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As any type of creator, business owner, or person online, head shots are a must. Yet, so many times I see folks simply taking head shots and not thinking about ways that they can uplevel those photos and turn them into personal branding photography. Why just have a nice photo of yourself when you can have a nice photo that always reinforces your personality and helps folks get to know you and your business?
I always recommend that people bring multiple outfits to a branding session. (Honestly, I recommend this for every session I shoot, regardless of what type of session it is. Options are key to getting more longevity out of your photos.) This doesn’t have to be an entirely new outfit, although it certainly can be. If you are shooting somewhere that is limited in terms of bathrooms or changing areas, then you can wear a neutral shirt and pair of pants and then change it up with a jacket, jewelry, shoes, and anything else you can layer on top.
I’m going to say this a lot in the post, but the key is to choose something that feels like you and that clients would actually see you in. If you don’t generally dress in business casual, then don’t wear it for your photos. However, if you’re never without a great blazer, then you should incorporate those into your session!
Now, you might be thinking that your wardrobe changes depending on the client and/or the venue. I totally get that. While a lot of my sessions are outside sessions for bloggers and influencers, I do occasionally do something that calls for a more dressed up wardrobe. This is why I say to bring outfit changes. Make sure to bring a more casual outfit and a more dressy one. Then you have options! I have one photo of my on my homepage and then a different one on my About page, which gives me a chance to showcase two slightly different outfits and vibes.
Before we get too far into discussing props, I just want to say that props should be used sparingly. A little goes a long way. Think of a few main things that make sense with what your business does and just bring those. This is not a scenario where you need a new prop for every pose. Keep it simple and make it make sense.
For my photos, I always bring my camera. Sometimes my camera bag and sometimes my laptop. Generally, I don’t even use those. Currently on my website, I have one photo with a camera and one without. That’s for head shots. If you are doing an entire branding session, then you might want to expand your list of props. Especially if you want content where it looks like you are ‘working’.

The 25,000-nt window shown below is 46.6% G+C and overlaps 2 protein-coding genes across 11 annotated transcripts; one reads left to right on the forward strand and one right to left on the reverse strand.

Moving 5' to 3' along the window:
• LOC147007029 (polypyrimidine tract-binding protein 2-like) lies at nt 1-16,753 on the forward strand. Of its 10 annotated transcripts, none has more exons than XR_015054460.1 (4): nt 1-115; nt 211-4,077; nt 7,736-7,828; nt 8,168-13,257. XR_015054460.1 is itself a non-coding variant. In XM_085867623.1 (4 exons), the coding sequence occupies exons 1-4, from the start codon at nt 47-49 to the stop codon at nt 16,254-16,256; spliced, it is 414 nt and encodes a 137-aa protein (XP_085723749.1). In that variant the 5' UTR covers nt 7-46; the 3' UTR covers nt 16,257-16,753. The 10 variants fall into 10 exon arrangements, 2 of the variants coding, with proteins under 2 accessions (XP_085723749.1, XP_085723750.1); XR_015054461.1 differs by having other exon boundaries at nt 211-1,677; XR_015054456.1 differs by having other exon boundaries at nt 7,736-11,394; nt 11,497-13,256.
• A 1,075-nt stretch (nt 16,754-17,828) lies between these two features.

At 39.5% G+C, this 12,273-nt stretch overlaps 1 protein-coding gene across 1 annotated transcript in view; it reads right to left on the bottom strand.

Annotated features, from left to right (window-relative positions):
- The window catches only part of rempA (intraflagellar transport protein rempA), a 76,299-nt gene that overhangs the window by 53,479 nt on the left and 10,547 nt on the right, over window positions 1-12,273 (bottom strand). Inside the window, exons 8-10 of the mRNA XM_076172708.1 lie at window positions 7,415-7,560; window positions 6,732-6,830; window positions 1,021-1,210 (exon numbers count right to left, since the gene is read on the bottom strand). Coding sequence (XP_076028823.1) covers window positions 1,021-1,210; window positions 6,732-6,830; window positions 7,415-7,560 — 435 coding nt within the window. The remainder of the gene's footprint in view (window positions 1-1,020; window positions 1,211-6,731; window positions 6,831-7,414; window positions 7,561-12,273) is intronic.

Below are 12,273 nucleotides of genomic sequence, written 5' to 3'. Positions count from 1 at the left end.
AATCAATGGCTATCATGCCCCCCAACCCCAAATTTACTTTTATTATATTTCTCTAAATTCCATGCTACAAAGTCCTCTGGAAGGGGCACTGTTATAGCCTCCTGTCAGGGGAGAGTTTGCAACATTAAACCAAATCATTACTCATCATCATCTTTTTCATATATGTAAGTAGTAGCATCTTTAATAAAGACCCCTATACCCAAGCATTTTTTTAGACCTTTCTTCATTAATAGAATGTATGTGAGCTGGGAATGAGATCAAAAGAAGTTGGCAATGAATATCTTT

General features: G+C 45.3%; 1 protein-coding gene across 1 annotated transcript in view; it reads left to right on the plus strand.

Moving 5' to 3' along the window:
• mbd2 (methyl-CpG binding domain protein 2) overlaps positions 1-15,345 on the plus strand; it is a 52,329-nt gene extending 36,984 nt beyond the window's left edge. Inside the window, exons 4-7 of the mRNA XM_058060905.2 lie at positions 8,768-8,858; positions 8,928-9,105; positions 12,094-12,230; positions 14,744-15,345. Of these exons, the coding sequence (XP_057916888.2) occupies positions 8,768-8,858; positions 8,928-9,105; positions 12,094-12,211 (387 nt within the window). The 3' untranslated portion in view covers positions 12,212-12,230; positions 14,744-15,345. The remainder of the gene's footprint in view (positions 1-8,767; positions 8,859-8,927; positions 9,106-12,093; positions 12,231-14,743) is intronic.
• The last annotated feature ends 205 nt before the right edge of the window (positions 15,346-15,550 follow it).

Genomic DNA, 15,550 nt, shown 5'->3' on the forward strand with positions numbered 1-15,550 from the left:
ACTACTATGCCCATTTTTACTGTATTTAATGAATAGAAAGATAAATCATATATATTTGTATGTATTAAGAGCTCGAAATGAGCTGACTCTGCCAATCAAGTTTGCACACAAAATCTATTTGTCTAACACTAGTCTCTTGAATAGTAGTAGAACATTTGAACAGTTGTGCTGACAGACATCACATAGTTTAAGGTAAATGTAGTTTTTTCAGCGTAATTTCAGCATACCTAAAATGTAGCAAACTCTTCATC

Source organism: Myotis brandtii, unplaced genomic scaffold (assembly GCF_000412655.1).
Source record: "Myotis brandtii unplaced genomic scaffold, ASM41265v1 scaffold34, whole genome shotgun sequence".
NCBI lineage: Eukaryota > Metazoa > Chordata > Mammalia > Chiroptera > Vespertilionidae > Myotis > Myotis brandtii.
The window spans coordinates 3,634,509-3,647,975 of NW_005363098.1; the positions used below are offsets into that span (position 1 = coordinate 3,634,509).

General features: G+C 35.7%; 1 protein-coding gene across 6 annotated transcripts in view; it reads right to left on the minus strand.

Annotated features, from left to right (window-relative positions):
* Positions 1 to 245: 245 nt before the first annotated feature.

If you have something that has your business’ name on it, I always recommend bringing it. Even if it just a business card. Those photos are always useful to have.
Choosing a location can sometimes be a daunting process, but I encourage you to boil the process down to two key considerations 1) lighting and 2) vibe. Think about what background might make sense for you/your business. If you generally meet clients in an office, it might not make sense for your photos to be outside. If you never meet with clients in an office, then an office background might not make sense.
For me, I never meet with clients in an office, so it would look really weird for me to have photos taken in an office. It would be an inaccurate representation of my brand and the experience of working with me. Most of the time I work shoot with clients outside, so my photos are always outside and in a pretty natural setting.
The main goal of the session is to show your personality. That’s what transforms a head shot into personal branding photography. While your outfit and your props and your location all help add to the vibe of the shoot, the most important thing is that you be yourself. When people look at a photo of your on your website, they want to get a feel for YOU.
Brainstorm what words you would want people to think when they look at your photos and your brand, overall. Combine that with your personality and you get what your photos should capture. You should also think what experience you want client’s to have when they work with you. Use these photos to help convey that. If you like to laugh with clients, show that. If you’re a bit more serious, show that too. This post isn’t about telling you how your photos should look, it is encouraging them to make them look like you.
For example, I love to laugh with my clients. Joking, singing, smiling, are all part of working with me. I might not be a good fit for someone who is looking for a more toned down or serious experience. So when taking my own branding photos, I am always smiling and am usually mid-laugh. Helping to set these expectations early will people make their own decision about whether or not they are a good fit.
Upleveling your head shots should be easy and fun! Think about what you want to convey and make little tweaks that will make a big difference! These photos, just like anything else you post, is a way to help reinforce your brand and help folks get to know you!